Christian Science Monitor
Awareness levels around the world are higher than they've ever been, but so is the pace at which the virus spread, according to the report. The real hurdle, say observers, is translating awareness into behavior change, and the effort often runs up against longstanding and strongly held cultural values.
African men who have become disempowered through a history of colonialism, racism, and poor economic prospects are unwilling to give up the power they hold over women, says Suzanne Leclerc-Madlala, head of anthropology at South Africa's University of KwaZulu-Natal.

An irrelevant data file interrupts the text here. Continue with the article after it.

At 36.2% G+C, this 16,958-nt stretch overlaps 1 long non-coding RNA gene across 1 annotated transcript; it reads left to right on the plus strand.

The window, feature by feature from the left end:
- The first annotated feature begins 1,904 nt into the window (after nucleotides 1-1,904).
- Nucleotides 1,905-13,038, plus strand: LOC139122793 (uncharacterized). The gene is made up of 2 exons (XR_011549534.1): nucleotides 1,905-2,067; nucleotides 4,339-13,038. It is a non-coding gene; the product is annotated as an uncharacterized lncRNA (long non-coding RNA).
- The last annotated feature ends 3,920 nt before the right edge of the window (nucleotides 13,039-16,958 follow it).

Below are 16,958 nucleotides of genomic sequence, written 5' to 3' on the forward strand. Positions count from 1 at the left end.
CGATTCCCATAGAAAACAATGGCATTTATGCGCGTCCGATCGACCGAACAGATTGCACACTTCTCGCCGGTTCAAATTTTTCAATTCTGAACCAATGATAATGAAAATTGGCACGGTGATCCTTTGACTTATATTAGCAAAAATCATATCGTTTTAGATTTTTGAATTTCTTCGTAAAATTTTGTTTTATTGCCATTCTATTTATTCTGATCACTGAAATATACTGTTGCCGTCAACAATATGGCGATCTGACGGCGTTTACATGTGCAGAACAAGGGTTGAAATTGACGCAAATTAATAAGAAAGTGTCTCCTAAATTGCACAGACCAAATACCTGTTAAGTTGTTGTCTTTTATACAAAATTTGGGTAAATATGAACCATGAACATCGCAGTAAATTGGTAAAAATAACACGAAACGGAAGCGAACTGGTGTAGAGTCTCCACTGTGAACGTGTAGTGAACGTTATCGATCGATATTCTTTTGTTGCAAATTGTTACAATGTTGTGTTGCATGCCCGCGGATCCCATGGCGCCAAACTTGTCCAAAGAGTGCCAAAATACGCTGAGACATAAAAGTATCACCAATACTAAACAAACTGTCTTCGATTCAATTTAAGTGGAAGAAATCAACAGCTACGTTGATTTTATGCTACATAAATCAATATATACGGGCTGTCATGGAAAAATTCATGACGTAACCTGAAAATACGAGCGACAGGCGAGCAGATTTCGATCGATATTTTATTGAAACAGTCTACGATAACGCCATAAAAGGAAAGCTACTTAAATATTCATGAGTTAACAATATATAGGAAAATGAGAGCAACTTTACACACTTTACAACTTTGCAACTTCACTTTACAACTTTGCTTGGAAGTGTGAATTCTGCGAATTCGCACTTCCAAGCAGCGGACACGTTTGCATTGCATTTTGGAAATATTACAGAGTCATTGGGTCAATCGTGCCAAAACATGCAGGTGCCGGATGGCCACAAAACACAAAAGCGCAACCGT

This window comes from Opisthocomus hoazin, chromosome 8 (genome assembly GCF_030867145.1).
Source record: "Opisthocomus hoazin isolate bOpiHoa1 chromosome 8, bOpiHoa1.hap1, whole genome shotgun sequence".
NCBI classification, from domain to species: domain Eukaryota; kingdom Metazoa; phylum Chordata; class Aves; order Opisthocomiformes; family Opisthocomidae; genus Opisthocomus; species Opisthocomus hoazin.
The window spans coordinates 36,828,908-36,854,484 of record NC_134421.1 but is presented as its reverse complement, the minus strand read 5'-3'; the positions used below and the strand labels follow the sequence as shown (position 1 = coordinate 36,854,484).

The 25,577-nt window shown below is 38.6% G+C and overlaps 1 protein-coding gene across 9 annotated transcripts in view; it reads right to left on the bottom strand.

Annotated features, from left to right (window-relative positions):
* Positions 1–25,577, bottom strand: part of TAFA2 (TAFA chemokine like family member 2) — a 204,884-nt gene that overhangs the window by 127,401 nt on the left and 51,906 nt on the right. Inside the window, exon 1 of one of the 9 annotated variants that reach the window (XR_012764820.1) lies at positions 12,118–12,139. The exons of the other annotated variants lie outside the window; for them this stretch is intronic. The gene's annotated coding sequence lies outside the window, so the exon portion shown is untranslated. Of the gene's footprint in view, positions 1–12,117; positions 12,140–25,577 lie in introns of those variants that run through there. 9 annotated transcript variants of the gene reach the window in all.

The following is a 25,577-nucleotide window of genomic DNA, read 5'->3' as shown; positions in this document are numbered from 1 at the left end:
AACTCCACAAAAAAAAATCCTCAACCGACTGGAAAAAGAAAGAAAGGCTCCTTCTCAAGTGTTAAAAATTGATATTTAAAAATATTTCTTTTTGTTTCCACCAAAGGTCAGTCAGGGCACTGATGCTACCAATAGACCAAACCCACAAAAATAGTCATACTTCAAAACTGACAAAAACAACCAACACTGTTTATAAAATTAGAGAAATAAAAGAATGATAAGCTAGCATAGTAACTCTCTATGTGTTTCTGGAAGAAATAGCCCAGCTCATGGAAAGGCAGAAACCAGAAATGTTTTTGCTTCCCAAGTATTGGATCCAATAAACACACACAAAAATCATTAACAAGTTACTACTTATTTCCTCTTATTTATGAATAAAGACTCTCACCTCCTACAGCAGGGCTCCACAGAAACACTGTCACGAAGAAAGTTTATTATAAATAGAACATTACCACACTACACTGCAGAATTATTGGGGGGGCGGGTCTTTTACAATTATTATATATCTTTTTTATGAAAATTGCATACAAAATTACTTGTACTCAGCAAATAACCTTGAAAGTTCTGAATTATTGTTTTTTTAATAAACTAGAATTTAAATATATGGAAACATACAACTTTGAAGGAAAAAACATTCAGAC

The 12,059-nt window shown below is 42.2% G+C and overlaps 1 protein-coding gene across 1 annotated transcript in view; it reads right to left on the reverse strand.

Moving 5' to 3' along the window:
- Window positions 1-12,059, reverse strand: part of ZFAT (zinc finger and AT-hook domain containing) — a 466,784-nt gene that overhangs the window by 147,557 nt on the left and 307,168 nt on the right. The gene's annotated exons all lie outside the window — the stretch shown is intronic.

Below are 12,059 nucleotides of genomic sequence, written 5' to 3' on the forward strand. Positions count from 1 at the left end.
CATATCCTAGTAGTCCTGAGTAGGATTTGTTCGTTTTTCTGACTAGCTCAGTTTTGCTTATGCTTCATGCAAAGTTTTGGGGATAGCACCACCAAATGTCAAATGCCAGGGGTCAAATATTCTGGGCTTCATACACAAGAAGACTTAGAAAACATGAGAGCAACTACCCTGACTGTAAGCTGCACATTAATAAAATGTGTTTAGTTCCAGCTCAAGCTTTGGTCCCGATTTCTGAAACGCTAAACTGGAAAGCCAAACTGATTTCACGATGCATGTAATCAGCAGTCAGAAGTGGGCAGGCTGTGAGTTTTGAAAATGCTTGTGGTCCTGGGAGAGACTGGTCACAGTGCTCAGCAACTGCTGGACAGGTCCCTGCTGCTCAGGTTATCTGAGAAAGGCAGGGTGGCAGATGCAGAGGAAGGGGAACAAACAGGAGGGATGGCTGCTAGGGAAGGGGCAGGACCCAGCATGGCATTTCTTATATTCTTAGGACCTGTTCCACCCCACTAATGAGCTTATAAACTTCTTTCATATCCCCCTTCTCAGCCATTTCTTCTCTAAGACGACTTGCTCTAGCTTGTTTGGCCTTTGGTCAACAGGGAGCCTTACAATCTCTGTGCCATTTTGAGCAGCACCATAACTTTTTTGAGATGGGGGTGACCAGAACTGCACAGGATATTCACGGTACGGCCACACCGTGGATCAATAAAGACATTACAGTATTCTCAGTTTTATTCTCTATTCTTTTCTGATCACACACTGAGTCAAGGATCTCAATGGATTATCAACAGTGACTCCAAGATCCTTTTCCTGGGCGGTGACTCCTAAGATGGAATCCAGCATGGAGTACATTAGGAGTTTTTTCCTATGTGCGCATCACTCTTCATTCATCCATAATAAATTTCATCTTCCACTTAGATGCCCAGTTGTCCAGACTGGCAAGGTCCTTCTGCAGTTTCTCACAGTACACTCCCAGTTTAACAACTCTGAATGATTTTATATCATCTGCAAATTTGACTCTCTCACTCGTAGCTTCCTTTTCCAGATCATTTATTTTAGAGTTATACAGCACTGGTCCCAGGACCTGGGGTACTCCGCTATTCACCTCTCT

"I don't think we're putting enough emphasis on changing men's behavior," says Ms. Leclerc-Madlala. She says a key solution is for male African leaders - whether politicians, sports figures, or traditional rulers - to take a stand, admit publicly that men's behavior is a problem, and urge men to change. >> continue
AIDS and Anthropology Research Group